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Publication numberUS6776401 B2
Publication typeGrant
Application numberUS 09/979,731
PCT numberPCT/DE2001/001270
Publication dateAug 17, 2004
Filing dateMay 29, 2001
Priority dateApr 1, 2000
Fee statusLapsed
Also published asUS20030098537
Publication number09979731, 979731, PCT/2001/1270, PCT/DE/1/001270, PCT/DE/1/01270, PCT/DE/2001/001270, PCT/DE/2001/01270, PCT/DE1/001270, PCT/DE1/01270, PCT/DE1001270, PCT/DE101270, PCT/DE2001/001270, PCT/DE2001/01270, PCT/DE2001001270, PCT/DE200101270, US 6776401 B2, US 6776401B2, US-B2-6776401, US6776401 B2, US6776401B2
InventorsOtto Krickau, Gerhard Auweder, Ralf Pfrommer
Original AssigneeRobert Bosch Gmbh
Export CitationBiBTeX, EndNote, RefMan
External Links: USPTO, USPTO Assignment, Espacenet
Helical compression spring for use in a component of a fuel injection system
US 6776401 B2
Abstract
A helical compression spring for use in a component of a fuel injection system, for example a component in the form of a fuel injection valve, which helical compression spring has a spring wire cross section that corresponds to a rectangle in which the corners are rounded and the inner surface, which constitutes the inside of the helical compression spring, is curved in a sharply convex fashion. This cross sectional contour of the spring wire reduces the shearing stresses when the helical compression spring is loaded, as a result of which the helical compression spring can be embodied as shorter while retaining the same spring constant. The side surfaces of the spring wire, which are oriented toward each other in the helical compression spring, are embodied as at least approximately parallel to each other so that they rest against one another in a flat fashion at the ends of the helical compression spring due to the winding height that is reduced there. This prevents a decrease in the spring force in a prestressed helical compression spring.
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Claims(20)
What is claimed is:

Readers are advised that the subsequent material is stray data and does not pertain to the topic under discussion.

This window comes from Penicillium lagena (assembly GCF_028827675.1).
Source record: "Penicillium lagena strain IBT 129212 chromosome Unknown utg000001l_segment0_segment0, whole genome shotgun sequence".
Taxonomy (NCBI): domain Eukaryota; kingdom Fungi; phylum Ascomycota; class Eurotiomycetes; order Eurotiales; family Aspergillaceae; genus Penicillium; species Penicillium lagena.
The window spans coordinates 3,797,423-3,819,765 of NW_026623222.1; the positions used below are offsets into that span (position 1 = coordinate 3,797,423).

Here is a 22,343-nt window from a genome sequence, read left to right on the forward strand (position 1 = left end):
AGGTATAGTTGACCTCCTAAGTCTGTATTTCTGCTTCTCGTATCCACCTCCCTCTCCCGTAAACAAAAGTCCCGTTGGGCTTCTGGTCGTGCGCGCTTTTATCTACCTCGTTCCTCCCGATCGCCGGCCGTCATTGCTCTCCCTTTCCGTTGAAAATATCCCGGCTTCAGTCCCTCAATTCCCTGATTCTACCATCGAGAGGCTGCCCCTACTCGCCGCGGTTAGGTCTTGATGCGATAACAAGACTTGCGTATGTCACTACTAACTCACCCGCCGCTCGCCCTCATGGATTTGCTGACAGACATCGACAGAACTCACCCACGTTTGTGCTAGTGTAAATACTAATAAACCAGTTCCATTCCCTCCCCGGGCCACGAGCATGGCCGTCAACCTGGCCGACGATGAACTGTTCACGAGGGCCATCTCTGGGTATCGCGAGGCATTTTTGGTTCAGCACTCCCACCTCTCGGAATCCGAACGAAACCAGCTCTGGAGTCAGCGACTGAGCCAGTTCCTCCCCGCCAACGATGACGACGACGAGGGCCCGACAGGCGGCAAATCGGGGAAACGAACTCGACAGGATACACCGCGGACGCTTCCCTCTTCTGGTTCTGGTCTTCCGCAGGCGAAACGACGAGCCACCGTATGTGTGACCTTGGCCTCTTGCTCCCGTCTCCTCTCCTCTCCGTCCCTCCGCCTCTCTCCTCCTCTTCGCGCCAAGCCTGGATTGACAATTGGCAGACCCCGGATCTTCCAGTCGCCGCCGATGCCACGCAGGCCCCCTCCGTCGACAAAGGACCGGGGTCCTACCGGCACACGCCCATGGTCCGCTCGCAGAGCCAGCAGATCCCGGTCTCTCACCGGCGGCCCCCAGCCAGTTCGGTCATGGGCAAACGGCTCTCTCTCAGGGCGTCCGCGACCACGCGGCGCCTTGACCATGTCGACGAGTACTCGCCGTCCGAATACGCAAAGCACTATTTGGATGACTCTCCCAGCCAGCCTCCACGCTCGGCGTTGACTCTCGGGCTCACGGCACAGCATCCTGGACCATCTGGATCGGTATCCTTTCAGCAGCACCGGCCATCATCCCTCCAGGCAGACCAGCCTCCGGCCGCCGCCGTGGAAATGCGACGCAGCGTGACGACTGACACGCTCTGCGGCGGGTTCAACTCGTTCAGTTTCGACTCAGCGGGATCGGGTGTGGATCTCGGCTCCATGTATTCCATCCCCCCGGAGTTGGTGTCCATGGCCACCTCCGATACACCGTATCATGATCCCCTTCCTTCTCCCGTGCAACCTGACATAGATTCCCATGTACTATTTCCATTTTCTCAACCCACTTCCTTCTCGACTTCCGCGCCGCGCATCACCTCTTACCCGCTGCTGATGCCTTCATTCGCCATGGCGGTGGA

1. A helical compression spring (40) for use in a component (1) of a fuel injection system, said helical compression spring (40) comprising a wound spring wire, the helical compression spring (40) having a longitudinal axis (48) and acting with one end on a control part (20), which can be moved counter to force of the helical compression spring (40) by means of hydraulic pressure, the side surfaces (42) of the spring wire of the helical compression spring (40), which side surfaces (42) are oriented toward each other, being at least approximately parallel to each other for at least a part of their length, wherein the cross-sectional contour of the spring wire is flattened on the side (44), which constitutes the outside of the helical compression spring (40) and is rounded on the side (46), which constitutes the inside of the helical compression spring (40).
2. The helical compression spring according to claim 1 wherein the span of the cross sectional surface of the spring wire is greater in the radial direction with regard to the longitudinal axis (48) of the helical compression spring (40) than it is in the direction of the longitudinal axis (48) of the helical compression spring (40).
3. The helical compression spring (40) according to claim 2 wherein the helical compression spring (40) has a winding ratio (ws) that is less than 5.
4. The helical compression spring (40) according to claim 2 wherein the winding height (H) of the helical compression spring (40) is at least approximately constant at least in the middle region of the helical compression spring (40).
5. The helical compression spring according to claim 1 wherein the cross sectional contour of the spring wire is flattened on the outer surface (44) that constitutes the outside of the helical compression spring (40) so that the outer surface (44) is embodied as at least approximately parallel to the longitudinal axis (48) of the helical compression spring (40).
6. The helical compression spring (40) according to claim 5 wherein the helical compression spring (40) has a winding ratio (ws) that is less than 5.
7. The helical compression spring (40) according to claim 5 wherein the winding height (H) of the helical compression spring (40) is at least approximately constant at least in the middle region of the helical compression spring (40).
8. The helical compression spring according to claim 1 wherein the cross sectional contour of the spring wire corresponds at least approximately to a rectangle, whose corners are rounded and whose side, which constitutes the inner surface (46) of the helical compression spring (40), is embodied as convex.
9. The helical compression spring (40) according to claim 8 wherein the helical compression spring (40) has a winding ratio (ws) that is less than 5.